: Law & Culture 39(3)

Law & Culture - 2014 - Vol 39(3)

Law and CultureIn our Law & Culture column, you will find original works of fiction, reviews of a wide range of publications — not just conventional legal texts — as well as broader cultural forms such as films, TV shows, CDs, DVDs, art exhibitions and so on. The column links in with the Alternative Law Journal’s focus on law for the disadvantaged, human rights law and law reform.

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The Black War: Fear, Sex and Resistance in Tasmania

Stephen Gray

The-Black-WarNicholas Clements; University of Queensland Press, 2014; 288 pages; $34.95 (paperback)

In his foreword to Nicholas Clements’ ‘The Black War’, Australia’s pre-eminent historian of frontier conflict, Henry Reynolds, contends that Clements has transcended the ‘angry contention’ of the Australia’s ‘history wars’ and ‘has, consequently, brought them to an end’ (p x). A high recommendation, indeed. Clements himself claims to have illuminated the war in Tasmania from ‘important and neglected angles’, and that his ‘unique approach has contributed a fresh layer to our understanding’ of the Black War’s importance in Australian and world history (p 204).

(2014) 39(3) AltLJ 202


Law As Engineering: Thinking About What Lawyers Do

Kate Galloway

law-as-engineeringDavid Howarth; Edward Elgar, 2014; 256 pages; UK£20 (paperback).

What is a lawyer? What do we expect from legal education? What is the connection between the two? Education in the law has been caught for centuries in cycles that alternately prioritise academic theory and focus on practical skills. (In Australia we are now tipping towards the latter.) For all this however, perhaps we remain unclear on just what it means to be a lawyer and what is the purpose of legal education. David Howarth seeks to answer these questions using the analogy of engineering. In doing so, he provides an interesting and useful account of the lawyer and their profession.

(2011) 39(3) AltLJ 203


The Baby Farmers: A Chilling Tale Of Missing Babies, Shameful Secrets And Murder In 19th Century Aus

Beth Wilson

the-baby-farmers-annie-cossinsAnnie Cossins; Allen & Unwin, 2013; 304pp; $29.99 (paperback)

The chilling title of Annie Cossin’s book The Baby Farmers is unfortunately all too apt. It describes the poverty and deprivation suffered by poor unmarried women who sought out ‘a kind mother’ to care for their babies for a fee in the late 1800s in New South Wales. Some of these mothers may have dreamed of being reunited with their babies at some time in the future, but choosing the Makins to care for their offspring was never going to allow that to happen. Thirteen babies’ bodies were found in shallow graves in the yards of houses where the Makins and their children lived. John Makin was eventually hanged, and Sarah jailed, for murder.

(2014) 39(3) AltLJ 203


Charlie’s Country

Samuel Blashki

charliescountryDirector: Rolf de Heer; starring David Gulpilil; eOne film distributor, 2013; 108 minutes.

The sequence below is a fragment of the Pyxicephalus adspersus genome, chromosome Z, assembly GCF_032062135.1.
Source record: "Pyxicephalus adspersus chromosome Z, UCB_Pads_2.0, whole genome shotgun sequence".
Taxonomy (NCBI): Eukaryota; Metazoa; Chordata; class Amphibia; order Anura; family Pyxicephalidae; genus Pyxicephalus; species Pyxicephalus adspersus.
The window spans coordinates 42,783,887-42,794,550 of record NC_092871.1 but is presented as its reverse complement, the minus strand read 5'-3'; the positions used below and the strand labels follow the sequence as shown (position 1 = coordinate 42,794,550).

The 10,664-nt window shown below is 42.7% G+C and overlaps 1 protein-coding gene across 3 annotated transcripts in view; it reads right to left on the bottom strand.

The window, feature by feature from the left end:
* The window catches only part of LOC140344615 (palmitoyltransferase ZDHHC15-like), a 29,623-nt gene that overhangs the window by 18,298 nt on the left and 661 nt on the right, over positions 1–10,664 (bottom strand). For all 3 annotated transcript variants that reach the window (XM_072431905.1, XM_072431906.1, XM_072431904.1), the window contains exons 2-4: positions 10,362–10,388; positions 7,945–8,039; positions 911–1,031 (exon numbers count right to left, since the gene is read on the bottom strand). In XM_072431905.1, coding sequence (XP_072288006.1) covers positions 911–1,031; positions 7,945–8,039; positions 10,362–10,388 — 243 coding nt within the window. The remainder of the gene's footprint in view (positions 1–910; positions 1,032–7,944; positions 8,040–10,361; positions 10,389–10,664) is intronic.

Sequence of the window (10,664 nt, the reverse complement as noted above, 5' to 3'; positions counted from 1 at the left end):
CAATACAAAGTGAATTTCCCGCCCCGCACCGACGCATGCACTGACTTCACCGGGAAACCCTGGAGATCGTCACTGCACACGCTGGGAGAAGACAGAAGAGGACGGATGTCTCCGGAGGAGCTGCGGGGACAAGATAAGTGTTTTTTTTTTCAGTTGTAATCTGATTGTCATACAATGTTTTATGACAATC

Available on DVD November 2014.

Charlie’s Country tells the story of Charlie, an indigenous man living in a remote community whose traditional way of life becomes increasingly difficult to maintain. Charlie is exasperated by frequent visits from the police, interfering with his life and trying to enforce laws that his community doesn’t understand. Charlie, played by David Gulpilil, desperately clings to traditional ways as he attempts to find his place in a country that has drastically changed.

(2014) 39(3) AltLJ 203


Gender Issues And Human Rights

Kate Galloway

gender-issues-and-human-rightsDianne Otto (Ed); Edward Elgar, 2013; 2604 pages; UK£775 (3-volume hardcover set).

Dianne Otto’s magnificent three-volume edited collection is the fourth in the Elgar Research Collection’s Human Rights Law series, edited by Sarah Joseph. Otto has brought together a diverse range of previously published works that together provide a comprehensive chronicle of the genesis and development of scholarship about women and gender within an international human rights framework.

(2014) 39(3) AltLJ 205


The Death Of The Sun

Luke Rowe

The lament of Charles Dickens, and the NSW Criminal Courts

WL Morison said that Lord Denning could recite the opening paragraphs of Charles Dickens’ Bleak House by heart.1 I suppose Lord Denning hoped nothing of the sort could be said about any court that he presided over. Bleak House opens as follows:

LONDON. Michaelmas Term lately over, and the Lord Chancellor sitting in Lincoln’s Inn Hall. Implacable November weather. As much mud in the streets as if the waters had but newly retired from the face of the earth, and it would not be wonderful to meet a Megalosaurus, forty feet long or so, waddling like an elephantine lizard up Holborn Hill. Smoke lowering down from chimney-pots, making a soft black drizzle, with flakes of soot in it as big as full-grown snow-flakes — gone into mourning, one might imagine, for the death of the sun. … And hard by Temple Bar, in Lincoln’s Inn Hall, at the very heart of the fog, sits the Lord High Chancellor in his High Court of Chancery.2

(2014) 39(3) AltLJ 206


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